Why Birds Sing
I come from a family of bird enthusiasts. This year for my birthday, my sister surprised me with David Rothenberg's amusing and informative book, Why Birds Sing. Rothenberg marries his musical and philosophical talents with an unusual quest.
Yet, he is not alone since he cites scientists, poets and others who also took similar quests at one point or another. Rothenberg takes us through a little history of songbird science as well as, noting improvements in technology that still for whatever reason, cannot fathom why birds sing. Do they sing for pleasure? Possibly. Do they enjoy the music of humans? Possibly.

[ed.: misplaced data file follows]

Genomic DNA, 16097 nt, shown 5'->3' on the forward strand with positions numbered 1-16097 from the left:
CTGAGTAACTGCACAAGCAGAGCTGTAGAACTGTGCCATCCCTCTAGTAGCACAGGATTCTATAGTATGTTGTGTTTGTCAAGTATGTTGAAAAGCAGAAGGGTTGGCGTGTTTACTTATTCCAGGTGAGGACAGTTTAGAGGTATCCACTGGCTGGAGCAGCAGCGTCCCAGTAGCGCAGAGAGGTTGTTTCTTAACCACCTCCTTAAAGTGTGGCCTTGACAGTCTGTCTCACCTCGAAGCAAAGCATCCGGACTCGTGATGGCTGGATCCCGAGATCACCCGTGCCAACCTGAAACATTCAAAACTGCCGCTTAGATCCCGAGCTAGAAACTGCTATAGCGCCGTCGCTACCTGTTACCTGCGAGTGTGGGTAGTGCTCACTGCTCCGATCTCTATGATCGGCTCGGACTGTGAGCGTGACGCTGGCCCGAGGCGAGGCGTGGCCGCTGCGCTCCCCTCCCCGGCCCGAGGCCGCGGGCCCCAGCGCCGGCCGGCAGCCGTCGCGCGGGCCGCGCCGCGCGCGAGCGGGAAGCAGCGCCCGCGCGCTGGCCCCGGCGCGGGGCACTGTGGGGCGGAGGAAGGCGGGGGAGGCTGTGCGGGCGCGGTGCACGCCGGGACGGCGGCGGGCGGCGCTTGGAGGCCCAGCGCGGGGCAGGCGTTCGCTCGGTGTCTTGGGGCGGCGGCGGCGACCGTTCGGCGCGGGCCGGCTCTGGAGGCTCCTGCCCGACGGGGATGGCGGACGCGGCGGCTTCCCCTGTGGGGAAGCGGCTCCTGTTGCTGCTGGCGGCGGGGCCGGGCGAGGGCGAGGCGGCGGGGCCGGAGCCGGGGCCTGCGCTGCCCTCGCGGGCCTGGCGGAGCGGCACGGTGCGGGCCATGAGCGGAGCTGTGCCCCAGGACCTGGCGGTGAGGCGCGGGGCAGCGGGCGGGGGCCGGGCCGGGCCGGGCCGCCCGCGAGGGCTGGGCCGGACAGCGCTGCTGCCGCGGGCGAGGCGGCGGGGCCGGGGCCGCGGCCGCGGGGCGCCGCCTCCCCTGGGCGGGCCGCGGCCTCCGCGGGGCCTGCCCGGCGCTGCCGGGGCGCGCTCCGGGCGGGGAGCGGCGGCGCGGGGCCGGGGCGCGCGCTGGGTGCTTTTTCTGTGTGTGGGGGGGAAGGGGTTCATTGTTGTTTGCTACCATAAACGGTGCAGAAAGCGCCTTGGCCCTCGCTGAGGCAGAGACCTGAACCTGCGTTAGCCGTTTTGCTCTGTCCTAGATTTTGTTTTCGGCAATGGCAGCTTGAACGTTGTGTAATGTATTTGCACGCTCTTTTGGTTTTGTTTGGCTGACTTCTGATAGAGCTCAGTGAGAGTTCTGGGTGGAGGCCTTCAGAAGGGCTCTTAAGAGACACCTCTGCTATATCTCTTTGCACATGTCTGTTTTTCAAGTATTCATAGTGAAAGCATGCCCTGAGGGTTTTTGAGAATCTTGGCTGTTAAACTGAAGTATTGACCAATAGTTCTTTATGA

Rothenberg explores mimics of the bird kingdom from the common starling, (were you aware of the talent of this bird?), to the less common Albert's Lyrebird of Australia. We learn a little about finches, mockingbirds, canaries and blackbirds, among others. And in this fascinating quest, we might find ourselves probing further by testing out our own theories with backyard birds.
Complete with diagrams, notations of bird songs, sonograms and drawings of birds, the songs of the nightingale, mockingbird, canary and blackbird have become even more intriguing if not mysterious. No wonder so many human vocalists have been compared to nightingales and canaries. And at least one Beatle composed a song about blackbirds. Then there was Saint Francis of Assisi who most likely knew why birds sung during his time...